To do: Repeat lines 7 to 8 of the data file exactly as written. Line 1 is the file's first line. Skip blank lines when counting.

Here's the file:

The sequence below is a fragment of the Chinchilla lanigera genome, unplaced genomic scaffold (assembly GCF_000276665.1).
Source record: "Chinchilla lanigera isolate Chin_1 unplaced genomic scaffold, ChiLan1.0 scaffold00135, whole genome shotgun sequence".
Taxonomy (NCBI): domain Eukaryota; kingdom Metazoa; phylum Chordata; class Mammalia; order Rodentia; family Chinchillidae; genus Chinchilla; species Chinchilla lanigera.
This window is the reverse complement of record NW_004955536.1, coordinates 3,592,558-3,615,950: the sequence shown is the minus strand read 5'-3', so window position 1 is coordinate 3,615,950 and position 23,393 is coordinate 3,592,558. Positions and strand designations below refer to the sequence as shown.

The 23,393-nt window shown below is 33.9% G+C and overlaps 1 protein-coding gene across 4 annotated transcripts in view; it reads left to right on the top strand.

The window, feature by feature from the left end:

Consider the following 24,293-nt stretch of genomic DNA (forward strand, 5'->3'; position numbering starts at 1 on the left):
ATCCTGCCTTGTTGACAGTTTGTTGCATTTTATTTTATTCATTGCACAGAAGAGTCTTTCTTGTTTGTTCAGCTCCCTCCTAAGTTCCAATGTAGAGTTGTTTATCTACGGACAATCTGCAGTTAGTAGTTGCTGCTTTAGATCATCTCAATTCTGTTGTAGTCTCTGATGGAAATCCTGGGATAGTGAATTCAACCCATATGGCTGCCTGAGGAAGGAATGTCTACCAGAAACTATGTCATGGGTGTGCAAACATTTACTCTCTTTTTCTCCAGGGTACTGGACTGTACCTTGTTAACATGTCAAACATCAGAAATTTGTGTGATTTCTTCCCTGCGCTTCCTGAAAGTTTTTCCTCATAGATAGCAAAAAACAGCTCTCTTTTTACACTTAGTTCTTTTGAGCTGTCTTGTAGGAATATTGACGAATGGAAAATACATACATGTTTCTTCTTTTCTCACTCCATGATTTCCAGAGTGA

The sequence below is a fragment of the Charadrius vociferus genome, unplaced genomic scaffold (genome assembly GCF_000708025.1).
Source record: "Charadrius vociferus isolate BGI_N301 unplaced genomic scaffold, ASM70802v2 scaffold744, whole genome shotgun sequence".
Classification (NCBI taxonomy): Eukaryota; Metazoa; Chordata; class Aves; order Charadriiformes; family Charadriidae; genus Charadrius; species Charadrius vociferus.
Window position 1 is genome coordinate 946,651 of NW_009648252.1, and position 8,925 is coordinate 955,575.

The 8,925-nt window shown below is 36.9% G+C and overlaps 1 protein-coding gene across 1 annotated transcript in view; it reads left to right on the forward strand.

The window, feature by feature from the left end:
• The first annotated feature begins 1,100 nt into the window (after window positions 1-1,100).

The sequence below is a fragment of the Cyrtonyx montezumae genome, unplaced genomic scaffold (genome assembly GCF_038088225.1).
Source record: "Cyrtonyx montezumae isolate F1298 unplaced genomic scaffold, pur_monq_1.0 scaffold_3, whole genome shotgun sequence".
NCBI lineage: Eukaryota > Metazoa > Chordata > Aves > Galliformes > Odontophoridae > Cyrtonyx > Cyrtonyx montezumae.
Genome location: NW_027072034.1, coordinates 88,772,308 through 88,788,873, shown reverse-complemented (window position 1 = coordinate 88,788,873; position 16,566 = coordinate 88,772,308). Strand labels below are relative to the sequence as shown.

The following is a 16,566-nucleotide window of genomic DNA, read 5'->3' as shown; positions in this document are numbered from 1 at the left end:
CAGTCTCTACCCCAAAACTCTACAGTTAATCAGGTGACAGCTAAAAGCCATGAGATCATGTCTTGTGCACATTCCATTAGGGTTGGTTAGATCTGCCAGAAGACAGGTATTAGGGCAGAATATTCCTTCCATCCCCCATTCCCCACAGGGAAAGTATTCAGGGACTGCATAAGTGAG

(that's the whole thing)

Consider the following 24,293-nt stretch of genomic DNA (forward strand, 5'->3'; position numbering starts at 1 on the left):
ATCCTGCCTTGTTGACAGTTTGTTGCATTTTATTTTATTCATTGCACAGAAGAGTCTTTCTTGTTTGTTCAGCTCCCTCCTAAGTTCCAATGTAGAGTTGTTTATCTACGGACAATCTGCAGTTAGTAGTTGCTGCTTTAGATCATCTCAATTCTGTTGTAGTCTCTGATGGAAATCCTGGGATAGTGAATTCAACCCATATGGCTGCCTGAGGAAGGAATGTCTACCAGAAACTATGTCATGGGTGTGCAAACATTTACTCTCTTTTTCTCCAGGGTACTGGACTGTACCTTGTTAACATGTCAAACATCAGAAATTTGTGTGATTTCTTCCCTGCGCTTCCTGAAAGTTTTTCCTCATAGATAGCAAAAAACAGCTCTCTTTTTACACTTAGTTCTTTTGAGCTGTCTTGTAGGAATATTGACGAATGGAAAATACATACATGTTTCTTCTTTTCTCACTCCATGATTTCCAGAGTGA